In case you were wondering, we didn't pull off the biggest win in Oxford basketball history. In the terms of Survivor, we were outplayed and outlasted (though I am not sure the outwitted part came into play). In other news, in one possession one of my teammates was put into a chokehold that would have made Hulk Hogan proud which inspired one of bold Canadian teammates to get into the face of the London-er who had been watching too much WWF. This exchange probably characterizes the game better than any words that I can contribute; it was a brawl with a much, much bigger kid.

So, to celebrate/recover, I headed off to guest dinner at Jesus College with a few friends. As I sit here, contemplating how many days I could have derived sustenance from that meal had I had access to doggie bags, I am puzzled by a few things. First, the fact that if I have paid for something in advance, I am going to lick my plate (or plates in this case) to get my money's worth regardless of the short and long-term physical consequences. Secondly, how is this level of indulgence NOT an American idea. I don't think you can grasp the amount of food that it includes (nor am I sure that I really want to acknowledge it), so let me describe.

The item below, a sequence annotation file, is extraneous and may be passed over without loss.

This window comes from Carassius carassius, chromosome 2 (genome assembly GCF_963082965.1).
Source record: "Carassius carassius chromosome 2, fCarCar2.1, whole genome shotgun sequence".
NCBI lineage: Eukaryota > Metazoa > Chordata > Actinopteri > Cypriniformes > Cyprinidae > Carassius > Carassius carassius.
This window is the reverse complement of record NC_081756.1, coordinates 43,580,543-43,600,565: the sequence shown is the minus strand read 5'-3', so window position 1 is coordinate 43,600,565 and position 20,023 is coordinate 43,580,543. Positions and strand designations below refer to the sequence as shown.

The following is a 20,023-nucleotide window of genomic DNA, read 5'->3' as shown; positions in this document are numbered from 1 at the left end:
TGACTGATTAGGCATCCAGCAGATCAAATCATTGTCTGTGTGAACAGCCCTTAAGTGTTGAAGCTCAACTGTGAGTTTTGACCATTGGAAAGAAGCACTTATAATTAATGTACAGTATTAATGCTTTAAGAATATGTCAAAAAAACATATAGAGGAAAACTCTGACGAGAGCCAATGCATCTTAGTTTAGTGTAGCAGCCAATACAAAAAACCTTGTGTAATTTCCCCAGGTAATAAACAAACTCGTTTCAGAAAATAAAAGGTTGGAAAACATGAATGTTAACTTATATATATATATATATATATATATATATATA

For starters after the important people have rolled into high table, a gavel has been banged, and a prayer has been speed-read in latin, you have a nice soft roll to soften your ravenous hunger. Well, what should be ravenous hunger, because if you know what's best for you, you will have stopped eating days ago in preparation. By the time you get your roll buttered, soup has arrived. The soup is not too heavy and you don't feel too guilty about it. On to the second course. For our meat-eating friends, salmon will be your second course, and the vegetarians will get a large helping of risotto. What kind of risotto, you ask? Jesus College flavored risotto of course. That's right, it is seasoned with a palate of ingredients that is perfect for everything from curry to pasta with a hint of cilantro for this special occassion. This isn't a criticism. I like Jesus College flavored food, it is starting to have the comfort of home cooking.